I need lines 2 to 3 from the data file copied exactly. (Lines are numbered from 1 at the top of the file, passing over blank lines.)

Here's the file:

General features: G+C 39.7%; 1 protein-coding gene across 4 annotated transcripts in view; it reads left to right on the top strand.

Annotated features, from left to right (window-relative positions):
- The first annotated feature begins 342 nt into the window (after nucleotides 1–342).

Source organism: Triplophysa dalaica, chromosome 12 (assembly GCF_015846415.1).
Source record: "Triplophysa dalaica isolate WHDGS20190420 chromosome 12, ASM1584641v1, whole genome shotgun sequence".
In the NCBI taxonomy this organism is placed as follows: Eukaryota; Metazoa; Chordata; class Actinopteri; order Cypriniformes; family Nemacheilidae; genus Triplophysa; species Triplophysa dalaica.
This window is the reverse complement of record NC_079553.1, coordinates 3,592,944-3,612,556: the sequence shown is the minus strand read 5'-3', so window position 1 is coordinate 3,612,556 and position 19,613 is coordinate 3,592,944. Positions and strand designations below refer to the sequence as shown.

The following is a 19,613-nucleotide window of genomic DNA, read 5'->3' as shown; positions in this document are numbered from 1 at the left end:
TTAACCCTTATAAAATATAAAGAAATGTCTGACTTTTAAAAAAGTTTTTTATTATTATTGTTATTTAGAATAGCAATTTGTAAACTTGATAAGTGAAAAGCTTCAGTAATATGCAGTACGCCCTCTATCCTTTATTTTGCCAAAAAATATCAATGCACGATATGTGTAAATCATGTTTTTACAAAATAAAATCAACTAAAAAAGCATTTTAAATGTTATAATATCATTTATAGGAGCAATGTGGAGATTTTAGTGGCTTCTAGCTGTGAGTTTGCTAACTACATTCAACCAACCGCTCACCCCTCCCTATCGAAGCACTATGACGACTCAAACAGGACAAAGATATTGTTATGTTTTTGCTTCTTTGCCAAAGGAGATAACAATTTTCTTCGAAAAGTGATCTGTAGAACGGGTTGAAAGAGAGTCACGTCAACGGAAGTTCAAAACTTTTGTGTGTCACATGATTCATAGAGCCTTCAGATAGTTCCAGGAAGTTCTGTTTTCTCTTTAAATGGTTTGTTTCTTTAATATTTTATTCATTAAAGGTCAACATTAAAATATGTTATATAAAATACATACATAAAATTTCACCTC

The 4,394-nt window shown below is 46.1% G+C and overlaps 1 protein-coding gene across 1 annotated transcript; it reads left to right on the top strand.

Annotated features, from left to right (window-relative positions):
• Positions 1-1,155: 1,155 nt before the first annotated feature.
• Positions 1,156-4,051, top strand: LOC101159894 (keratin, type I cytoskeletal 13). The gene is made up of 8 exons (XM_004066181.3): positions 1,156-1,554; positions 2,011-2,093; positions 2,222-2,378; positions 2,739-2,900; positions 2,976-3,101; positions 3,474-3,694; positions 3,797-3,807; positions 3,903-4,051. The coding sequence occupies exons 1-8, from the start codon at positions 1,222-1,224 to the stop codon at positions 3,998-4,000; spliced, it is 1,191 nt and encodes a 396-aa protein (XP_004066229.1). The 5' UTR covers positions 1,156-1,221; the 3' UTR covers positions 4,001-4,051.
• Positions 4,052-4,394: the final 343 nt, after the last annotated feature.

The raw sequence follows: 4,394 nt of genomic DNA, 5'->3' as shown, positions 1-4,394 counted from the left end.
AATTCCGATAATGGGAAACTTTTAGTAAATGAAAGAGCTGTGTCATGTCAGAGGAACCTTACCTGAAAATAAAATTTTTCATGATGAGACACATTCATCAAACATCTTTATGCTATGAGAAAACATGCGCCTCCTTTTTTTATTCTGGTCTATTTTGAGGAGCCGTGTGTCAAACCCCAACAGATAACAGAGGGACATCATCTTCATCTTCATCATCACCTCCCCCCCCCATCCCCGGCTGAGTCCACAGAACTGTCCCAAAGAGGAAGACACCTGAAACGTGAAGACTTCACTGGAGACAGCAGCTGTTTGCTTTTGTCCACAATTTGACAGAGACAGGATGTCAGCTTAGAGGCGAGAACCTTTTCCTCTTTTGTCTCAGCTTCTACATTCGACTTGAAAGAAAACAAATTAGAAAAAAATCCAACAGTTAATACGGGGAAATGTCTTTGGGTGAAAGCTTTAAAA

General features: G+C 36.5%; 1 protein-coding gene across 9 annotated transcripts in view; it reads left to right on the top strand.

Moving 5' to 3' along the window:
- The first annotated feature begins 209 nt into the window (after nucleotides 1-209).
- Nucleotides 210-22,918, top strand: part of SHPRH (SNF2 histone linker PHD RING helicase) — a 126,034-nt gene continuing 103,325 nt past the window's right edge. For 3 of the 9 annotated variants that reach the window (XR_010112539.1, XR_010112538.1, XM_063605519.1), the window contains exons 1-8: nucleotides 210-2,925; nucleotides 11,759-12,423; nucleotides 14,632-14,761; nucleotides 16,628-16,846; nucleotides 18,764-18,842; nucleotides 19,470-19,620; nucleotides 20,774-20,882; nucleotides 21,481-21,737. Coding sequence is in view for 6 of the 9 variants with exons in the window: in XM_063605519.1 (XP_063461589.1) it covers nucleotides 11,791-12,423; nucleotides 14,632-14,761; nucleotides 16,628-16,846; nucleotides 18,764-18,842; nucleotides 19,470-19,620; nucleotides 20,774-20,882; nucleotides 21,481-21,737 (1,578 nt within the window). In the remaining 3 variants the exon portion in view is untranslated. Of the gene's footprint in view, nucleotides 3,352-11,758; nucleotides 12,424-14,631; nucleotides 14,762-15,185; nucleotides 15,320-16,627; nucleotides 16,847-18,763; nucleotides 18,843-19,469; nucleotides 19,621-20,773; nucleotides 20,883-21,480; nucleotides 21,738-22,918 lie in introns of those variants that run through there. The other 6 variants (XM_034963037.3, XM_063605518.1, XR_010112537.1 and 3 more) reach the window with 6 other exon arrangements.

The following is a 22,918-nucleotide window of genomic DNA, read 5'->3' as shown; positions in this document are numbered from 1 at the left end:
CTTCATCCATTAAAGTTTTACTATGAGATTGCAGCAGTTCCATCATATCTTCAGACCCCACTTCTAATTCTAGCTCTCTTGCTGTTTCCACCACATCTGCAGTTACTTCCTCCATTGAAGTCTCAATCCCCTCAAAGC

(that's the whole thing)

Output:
Annotated features, from left to right (window-relative positions):
- The first annotated feature begins 342 nt into the window (after nucleotides 1–342).